Given the lengthy distance between Grace’s bones and her hibernation site, Berman believes Grace had to have been relocated. “Turtles imprint spatial memories of their territories,” explains Berman. “They repeat their patterns every year, and they’re very attached to their home territories, especially their hibernation sites because they’re so critical to their survival.” With such a dramatic move, it’s likely that Grace was unable to find a suitable hibernation site and succumbed to illness, stress, or starvation. Hathaway agrees, saying that even if Grace’s wetland was being filled in, it’s unlikely she would have traveled so far.
“The adults live practically forever, they don’t die of old age very easily,” says Hathaway. “They rarely get eaten by predators, and they should be living for a very, very long time.” The upper limit of a snapping turtle’s age is unknown, but models that base age on shell size estimate that some turtles in Algonquin could be anywhere from 250 years old (on average) to outliers that are 400 years old.
While snapping turtles aren’t considered endangered, Hathaway says their populations are on the decline. The terrapins don’t reach sexual maturity until they’re about 50 to 60 years old, he says, and only about one in 1,400 turtle eggs survive to replace themselves in the population. A central threat to their survival, Hathaway says, is road mortality. He advises turtles to be moved out of immediate harm’s way, and not to relocate them to another body of water.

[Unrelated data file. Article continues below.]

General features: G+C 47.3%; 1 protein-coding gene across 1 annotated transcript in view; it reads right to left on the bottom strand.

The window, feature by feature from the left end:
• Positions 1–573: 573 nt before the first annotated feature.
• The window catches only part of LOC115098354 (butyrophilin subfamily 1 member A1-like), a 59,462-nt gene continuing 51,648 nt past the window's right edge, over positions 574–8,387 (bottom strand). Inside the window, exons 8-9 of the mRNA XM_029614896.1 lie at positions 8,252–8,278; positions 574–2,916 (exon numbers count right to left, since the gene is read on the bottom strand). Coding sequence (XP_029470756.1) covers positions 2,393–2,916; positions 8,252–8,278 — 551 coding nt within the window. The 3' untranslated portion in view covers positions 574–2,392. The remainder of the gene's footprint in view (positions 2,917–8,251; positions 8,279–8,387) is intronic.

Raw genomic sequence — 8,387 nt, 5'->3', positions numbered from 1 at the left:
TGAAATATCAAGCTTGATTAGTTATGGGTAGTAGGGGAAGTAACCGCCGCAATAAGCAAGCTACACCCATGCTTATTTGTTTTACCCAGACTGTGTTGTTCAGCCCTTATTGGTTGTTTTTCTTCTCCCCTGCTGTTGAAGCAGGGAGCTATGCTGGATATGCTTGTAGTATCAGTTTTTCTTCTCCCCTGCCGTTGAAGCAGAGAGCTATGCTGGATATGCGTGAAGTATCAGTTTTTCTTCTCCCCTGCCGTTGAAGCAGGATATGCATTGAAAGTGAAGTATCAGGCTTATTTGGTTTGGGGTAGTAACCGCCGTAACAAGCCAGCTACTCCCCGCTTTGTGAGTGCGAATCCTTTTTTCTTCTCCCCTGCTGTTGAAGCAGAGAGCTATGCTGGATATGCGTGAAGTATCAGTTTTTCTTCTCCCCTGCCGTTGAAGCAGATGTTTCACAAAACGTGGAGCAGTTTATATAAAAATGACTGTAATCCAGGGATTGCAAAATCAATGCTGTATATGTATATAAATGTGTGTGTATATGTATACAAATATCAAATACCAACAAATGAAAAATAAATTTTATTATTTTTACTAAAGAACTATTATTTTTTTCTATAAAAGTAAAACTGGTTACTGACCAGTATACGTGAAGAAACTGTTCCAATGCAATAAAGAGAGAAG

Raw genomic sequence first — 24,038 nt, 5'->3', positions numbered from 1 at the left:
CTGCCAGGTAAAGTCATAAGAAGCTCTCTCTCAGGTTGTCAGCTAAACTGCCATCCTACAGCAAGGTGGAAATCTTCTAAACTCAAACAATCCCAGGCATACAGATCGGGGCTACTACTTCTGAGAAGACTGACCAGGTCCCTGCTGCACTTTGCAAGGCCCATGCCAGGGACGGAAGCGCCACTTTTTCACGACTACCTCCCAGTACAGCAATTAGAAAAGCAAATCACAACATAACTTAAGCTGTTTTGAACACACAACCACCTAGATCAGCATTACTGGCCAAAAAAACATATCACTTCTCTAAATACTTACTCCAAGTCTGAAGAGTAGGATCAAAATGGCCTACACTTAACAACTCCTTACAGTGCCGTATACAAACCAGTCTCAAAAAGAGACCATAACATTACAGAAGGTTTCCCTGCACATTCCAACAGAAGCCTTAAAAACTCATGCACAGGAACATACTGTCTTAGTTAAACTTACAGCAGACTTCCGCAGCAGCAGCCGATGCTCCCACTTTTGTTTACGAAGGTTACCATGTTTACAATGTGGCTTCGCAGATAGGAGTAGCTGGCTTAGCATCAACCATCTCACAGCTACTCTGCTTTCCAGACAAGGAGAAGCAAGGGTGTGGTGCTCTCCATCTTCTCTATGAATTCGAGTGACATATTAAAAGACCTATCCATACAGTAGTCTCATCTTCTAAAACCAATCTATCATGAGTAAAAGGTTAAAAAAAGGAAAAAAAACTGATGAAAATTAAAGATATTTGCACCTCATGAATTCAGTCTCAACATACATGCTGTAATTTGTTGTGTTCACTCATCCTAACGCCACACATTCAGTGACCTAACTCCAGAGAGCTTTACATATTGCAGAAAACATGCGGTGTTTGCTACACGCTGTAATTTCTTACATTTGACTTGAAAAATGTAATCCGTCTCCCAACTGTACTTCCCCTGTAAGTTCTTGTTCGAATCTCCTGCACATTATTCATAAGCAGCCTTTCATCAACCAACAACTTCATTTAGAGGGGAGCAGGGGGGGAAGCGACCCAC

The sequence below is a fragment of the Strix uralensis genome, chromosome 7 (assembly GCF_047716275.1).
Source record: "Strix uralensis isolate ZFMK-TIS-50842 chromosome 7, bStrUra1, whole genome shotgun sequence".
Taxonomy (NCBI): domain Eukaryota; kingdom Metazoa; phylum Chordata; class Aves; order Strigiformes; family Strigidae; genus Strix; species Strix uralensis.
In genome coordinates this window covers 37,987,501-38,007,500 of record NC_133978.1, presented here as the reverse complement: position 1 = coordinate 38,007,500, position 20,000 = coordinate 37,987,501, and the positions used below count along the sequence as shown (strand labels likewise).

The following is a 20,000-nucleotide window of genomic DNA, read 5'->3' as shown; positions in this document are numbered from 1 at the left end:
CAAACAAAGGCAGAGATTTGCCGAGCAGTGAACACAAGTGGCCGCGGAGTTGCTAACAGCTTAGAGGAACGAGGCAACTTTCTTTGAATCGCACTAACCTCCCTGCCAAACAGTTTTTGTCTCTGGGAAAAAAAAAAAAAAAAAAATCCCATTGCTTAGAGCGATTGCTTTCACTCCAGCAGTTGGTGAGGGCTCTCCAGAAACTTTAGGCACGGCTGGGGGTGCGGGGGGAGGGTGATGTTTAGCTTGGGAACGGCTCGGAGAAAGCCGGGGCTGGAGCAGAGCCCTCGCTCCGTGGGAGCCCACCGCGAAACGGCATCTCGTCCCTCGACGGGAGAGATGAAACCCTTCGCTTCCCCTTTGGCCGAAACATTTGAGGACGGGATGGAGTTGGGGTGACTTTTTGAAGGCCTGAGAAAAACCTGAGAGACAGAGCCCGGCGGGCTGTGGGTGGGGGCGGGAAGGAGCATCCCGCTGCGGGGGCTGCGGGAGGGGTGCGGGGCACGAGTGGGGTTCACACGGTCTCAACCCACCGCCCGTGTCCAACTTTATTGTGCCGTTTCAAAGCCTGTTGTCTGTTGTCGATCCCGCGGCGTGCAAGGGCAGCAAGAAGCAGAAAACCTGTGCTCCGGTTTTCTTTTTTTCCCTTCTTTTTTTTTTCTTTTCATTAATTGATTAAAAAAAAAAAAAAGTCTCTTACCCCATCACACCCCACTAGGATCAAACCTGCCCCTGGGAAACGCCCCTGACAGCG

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The other central threat, Hathway says, is land development. “Historically speaking, we’ve destroyed 75 per cent of the wetland south of the Canadian Shield,” he says. And much like in Grace’s case, Ontario governments are often weak in enforcing protections for turtle habitat.
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The mysterious circumstances of Grace’s death leave room for speculation. It’s possible that she began moving on her own and someone picked her up, or that knowing her lake was being filled in, someone took it upon themselves to relocate her. Some theorize that Grace was hit by a car and taken to Koshlong Lake. Berman doesn’t care to speculate on who relocated Grace or why, but would rather focus on Grace’s legacy.
“Grace was gorgeous,” she says. “They’re [turtles] probably the most innocent, peaceful, and patient of animals. And they’re eco heroes, they basically are the best gardeners and janitors for our lakes and wetlands.” Ecologically, turtles are ecosystem engineers, transferring seeds across territories, cleaning detritus from lakes, and bettering habitats for fish and other wildlife.
Deborah Reed, a retired schoolteacher, became enamored with Grace’s story. “I got all wrapped up in the concept of her and was just mortified when she died,” she says. Reed related to the fact that her grandmother, whom she’d never known, was named Grace, and she drew inspiration from the turtle’s resilience over more than a century. The terrapin became the inspiration behind much of Reed’s paintings and poetry.
Berman is planning a memorial walk for Grace on September 30 in Haliburton. She hopes Grace’s story will inspire others to find a balance between land development and wildlife protection “rather than just paving paradise for some pocket change.”